The more I look at the stats and rewatch the highlights from this season, the more a new goalkeeper looks like the solution to a lot of Albion’s issues, much more so than a new striker. Albion are creating chances and despite widespread frustration have been taking a fair few of them. In contrast to goals conceded, the 21 goals scored is the highest at this point by the club in a Premier League season.

Te problems at the back have come from a consistent lack of discipline and concentration. A reliable goalkeeper usually leads to a better organised defence and also puts less pressure on the forwards to take every chance going. So don’t be surprised if Albion go looking for a new Goalkeeper in the January sales.

That said, like with Albion’s problems up top there is no “silver bullet”. And as with a potential new striker, I suspect Potter is happy to work with what he’s got, if so fine. But I don’t think a talented youngster is the solution for the goalkeeper position where experience is key, however good Sanchez has been or however promising Walton is.

Maty Ryan’s Australian national team assistant coach Rene Meulensteen said recently on Albion’s goalkeeper situation: “While Sanchez is very talented – he hasn’t had a run of games previously at this level, let alone high-pressure games. For me, Maty is too good not to be involved. Leaving him out is risky when you consider what he has to offer, especially in crunch matches. I’d like to know the reason he’s not in the team but from Maty’s perspective he hasn’t downed tools and is working away in the knowledge that things could quickly flip again in his favour.”

Personally I agree. I would not have dropped Ryan, he’s been fantastic for the majority of his three and a half years at the club and from the outside looking in, he appears to be a key figure in the dressing room too. But as Potter’s been more loyal to other players when out of form, (including starting Burn on Saturday) and given the surprising links with the club to other goalkeepers in the summer transfer window before Ryan had even lost his place, we can only assume Potter simply doesn’t fancy him.

Highlighting the team’s goalkeeper issue is not to absolve Dan Burn of his blame in Wolves three goals, nor any of his defensive counterparts for theirs this season. But more that it’s easier for them to do their job properly when playing in front of a settled and experienced goalkeeper that they can fully trust. Especially if they are a player coming into the side after a period on the side-lines or playing in a defensive position that they haven’t recently, something that has happened a lot under Potter’s management.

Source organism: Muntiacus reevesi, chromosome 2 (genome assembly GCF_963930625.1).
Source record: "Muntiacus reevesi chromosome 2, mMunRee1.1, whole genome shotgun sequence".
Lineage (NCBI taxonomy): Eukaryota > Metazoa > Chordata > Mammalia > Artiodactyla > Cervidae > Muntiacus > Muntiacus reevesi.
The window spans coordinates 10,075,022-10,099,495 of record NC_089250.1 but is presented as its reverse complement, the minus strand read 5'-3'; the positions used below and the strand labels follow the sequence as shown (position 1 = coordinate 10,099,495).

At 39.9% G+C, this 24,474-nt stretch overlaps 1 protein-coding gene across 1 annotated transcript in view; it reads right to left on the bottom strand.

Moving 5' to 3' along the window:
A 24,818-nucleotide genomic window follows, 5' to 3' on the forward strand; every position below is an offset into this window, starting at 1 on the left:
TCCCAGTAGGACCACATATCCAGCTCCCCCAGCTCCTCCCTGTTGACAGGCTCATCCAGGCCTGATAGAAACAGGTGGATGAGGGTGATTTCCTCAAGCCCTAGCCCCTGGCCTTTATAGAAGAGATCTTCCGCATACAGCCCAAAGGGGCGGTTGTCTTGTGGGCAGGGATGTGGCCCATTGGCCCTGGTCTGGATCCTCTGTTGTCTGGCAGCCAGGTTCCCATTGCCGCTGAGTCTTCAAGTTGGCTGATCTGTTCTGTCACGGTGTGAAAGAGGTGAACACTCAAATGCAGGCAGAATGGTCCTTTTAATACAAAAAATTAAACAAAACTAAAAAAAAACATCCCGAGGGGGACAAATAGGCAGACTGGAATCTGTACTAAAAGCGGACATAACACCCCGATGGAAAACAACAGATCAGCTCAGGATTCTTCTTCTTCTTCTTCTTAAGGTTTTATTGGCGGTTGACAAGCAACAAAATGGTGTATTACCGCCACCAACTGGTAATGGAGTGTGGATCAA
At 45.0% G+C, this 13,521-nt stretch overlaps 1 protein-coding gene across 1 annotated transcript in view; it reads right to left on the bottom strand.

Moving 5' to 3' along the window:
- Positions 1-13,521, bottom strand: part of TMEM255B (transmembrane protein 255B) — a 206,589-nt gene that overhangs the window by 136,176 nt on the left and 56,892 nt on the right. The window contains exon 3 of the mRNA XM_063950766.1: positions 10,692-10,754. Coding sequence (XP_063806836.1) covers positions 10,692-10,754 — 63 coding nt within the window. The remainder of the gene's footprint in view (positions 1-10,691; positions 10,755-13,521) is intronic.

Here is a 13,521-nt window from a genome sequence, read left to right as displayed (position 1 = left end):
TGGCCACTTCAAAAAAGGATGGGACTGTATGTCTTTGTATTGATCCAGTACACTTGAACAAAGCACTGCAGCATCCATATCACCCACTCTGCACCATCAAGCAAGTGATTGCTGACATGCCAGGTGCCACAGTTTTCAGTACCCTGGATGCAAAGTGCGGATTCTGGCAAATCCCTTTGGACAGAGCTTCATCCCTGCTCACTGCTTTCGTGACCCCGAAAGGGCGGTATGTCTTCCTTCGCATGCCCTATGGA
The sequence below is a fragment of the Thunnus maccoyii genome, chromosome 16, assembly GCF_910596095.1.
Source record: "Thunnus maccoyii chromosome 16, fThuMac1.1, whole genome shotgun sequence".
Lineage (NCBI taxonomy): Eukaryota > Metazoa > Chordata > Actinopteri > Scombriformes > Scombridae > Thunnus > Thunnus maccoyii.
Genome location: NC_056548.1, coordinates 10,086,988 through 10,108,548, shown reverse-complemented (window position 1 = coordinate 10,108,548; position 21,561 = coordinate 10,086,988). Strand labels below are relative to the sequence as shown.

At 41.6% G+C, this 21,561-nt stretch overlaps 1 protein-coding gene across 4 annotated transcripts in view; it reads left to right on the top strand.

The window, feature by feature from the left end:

2020 ends but adversity persists

2020 ends but adversity persists

The end of one year into next is usually a good point at which to take a step back & consider the state of affairs.

It’s been a turbulent year for many and for Albion manager Graham Potter it’s been no different. Having lost his mother in July 2019, his father passed away in January of this year. These are trying and defining moments in anyone’s life, but for him they were moments that have coincided with possibly the defining period of his professional career to date.

Professionally, 2020 started badly too. After Albion earned an impressive draw at home to Chelsea and looked to have started the 2020 in a promising manner, Graham Potter’s Albion side failed to win any of the next ten games that preceded the national lockdown following the outbreak of COVID-19 in the UK in March. And many assumed relegation would follow upon resumption.

But the lockdown gave everyone a chance to stop and reassess. And when the Premier League restarted his side looked revitalised, picking up three wins and accumulating 15 points in their final nine games to achieve the club’s highest Premier League points total and match the club’s highest Premier League season ending league position.